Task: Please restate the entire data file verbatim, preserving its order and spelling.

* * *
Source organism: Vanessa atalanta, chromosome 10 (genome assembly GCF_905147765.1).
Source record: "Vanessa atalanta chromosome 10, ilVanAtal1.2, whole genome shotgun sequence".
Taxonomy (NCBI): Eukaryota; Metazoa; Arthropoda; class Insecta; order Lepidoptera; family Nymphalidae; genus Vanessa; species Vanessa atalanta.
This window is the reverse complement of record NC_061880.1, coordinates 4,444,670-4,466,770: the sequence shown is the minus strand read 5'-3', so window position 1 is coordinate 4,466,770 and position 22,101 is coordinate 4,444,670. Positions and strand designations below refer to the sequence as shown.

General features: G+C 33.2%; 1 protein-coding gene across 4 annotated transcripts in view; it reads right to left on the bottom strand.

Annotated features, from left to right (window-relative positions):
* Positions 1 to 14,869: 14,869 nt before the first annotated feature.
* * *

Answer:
Source organism: Vanessa atalanta, chromosome 10 (genome assembly GCF_905147765.1).
Source record: "Vanessa atalanta chromosome 10, ilVanAtal1.2, whole genome shotgun sequence".
Taxonomy (NCBI): Eukaryota; Metazoa; Arthropoda; class Insecta; order Lepidoptera; family Nymphalidae; genus Vanessa; species Vanessa atalanta.
This window is the reverse complement of record NC_061880.1, coordinates 4,444,670-4,466,770: the sequence shown is the minus strand read 5'-3', so window position 1 is coordinate 4,466,770 and position 22,101 is coordinate 4,444,670. Positions and strand designations below refer to the sequence as shown.

General features: G+C 33.2%; 1 protein-coding gene across 4 annotated transcripts in view; it reads right to left on the bottom strand.

Annotated features, from left to right (window-relative positions):
* Positions 1 to 14,869: 14,869 nt before the first annotated feature.